In some ways, millennials have had it great.  They have not only enjoyed a massive level of peace and prosperity, but they have also been the first generation to enjoy the massive benefits of the digital age in general and the internet in particular.  In other ways, life has not been so kind to them.  They have also been the generation which has had to navigate massive social changes and to learn, sometimes the hard way, that technology has hits dangers as well as its benefits.

Taking this into consideration, it becomes more understandable that increasing numbers of them are running into financial difficulties and more and more of them are actually becoming insolvent.  Here are some of the specific issues they are facing.

Lack of financial education

Up until relatively recently, the UK (and indeed the world) was a cash-based society and most people worked on the basis that they could only buy what they could afford out of their paycheck or their savings.  On the one hand, this did limit their opportunities for progression, for example, it made it very difficult, if not impossible, for people on lower incomes to buy property.  On the other hand, it did limit people’s opportunities for getting into debt.

The parents (and grandparents) of millennials who grew up in this environment were, therefore, not really very well-placed to teach their children and grandchildren the financial skills they would need to navigate the modern world.  In principle, there were and are plenty of internet sites where millennials could have learned these, in practice, financial-management sites are not necessarily the sort of sites young adults are going to visit for a bit of light reading and you only think to visit a site for education if you know you need to be educated, which millennials possibly didn’t.

Predatory marketing

While high-interest lenders (especially payday loan companies) may be the most obvious manifestation of this, they were certainly not the only ones.  Many brands target the young-adult/millennial market with varying degrees of subtlety and in the full knowledge that even though they are out of their teenage years, many of them are still highly susceptible to peer pressure.  This is exactly why some brands place such a high value on young-adult/millennial social-media influencers.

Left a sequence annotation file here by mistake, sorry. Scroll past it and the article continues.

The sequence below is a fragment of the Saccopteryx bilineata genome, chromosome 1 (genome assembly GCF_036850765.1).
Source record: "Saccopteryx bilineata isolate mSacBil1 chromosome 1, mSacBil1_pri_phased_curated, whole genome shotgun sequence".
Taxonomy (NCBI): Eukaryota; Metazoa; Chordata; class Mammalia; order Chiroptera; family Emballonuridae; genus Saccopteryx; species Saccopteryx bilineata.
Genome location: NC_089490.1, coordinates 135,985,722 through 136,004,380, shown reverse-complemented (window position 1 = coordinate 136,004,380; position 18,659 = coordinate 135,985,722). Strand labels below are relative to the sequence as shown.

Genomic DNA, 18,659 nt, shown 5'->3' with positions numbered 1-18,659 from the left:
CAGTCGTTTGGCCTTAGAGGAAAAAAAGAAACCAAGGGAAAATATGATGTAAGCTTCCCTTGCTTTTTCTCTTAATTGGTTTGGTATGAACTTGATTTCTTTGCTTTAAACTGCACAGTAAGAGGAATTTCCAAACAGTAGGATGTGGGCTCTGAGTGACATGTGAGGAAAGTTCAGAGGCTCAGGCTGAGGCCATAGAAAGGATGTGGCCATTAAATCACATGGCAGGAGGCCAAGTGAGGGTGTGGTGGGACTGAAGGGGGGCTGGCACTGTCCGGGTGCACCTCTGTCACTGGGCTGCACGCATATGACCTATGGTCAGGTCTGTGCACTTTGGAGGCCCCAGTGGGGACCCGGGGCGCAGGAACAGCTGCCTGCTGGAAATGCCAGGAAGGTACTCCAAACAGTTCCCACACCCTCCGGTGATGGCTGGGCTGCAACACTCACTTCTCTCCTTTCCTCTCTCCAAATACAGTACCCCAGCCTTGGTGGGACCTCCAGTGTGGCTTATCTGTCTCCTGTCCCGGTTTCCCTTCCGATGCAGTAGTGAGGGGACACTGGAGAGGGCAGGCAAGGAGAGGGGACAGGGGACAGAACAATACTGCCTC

The cost of education

You could make a strong case for arguing that millennials are the “university generation”.  Prior to them, university was for a minority of people, tuition was free and students received grants.  They then graduated, debt-free, into almost guaranteed employment.  Since the millennials have passed through the education system, younger people have become more aware of the fact that university is not necessarily the right choice for everyone and even if it is, a degree itself will not necessarily guarantee you a job.

Millennials, by contrast, were often encouraged to go to university (especially by parents and grandparents who would have loved to have gone themselves).  They shouldered the costs of this themselves and graduated into a harsh job market.  Even though student loan repayments are based on income, commercial loans are not and millennials often had to resort to them just to get by, especially if they were studying in an expensive part of the country (like London).

The cost of housing

For some millennials, getting on the property ladder is the least of their worries, just keeping a roof over their head can be enough of a struggle.  When you’re at the start of your career, you often need to go where the work is and if you’re a young professional, that typically means a city or decent-sized town, where accommodation is at a premium and thus extremely expensive.  Even though this, in itself, is nothing new, the issue has been getting worse over the years and millennials have arguably taken the brunt of it.

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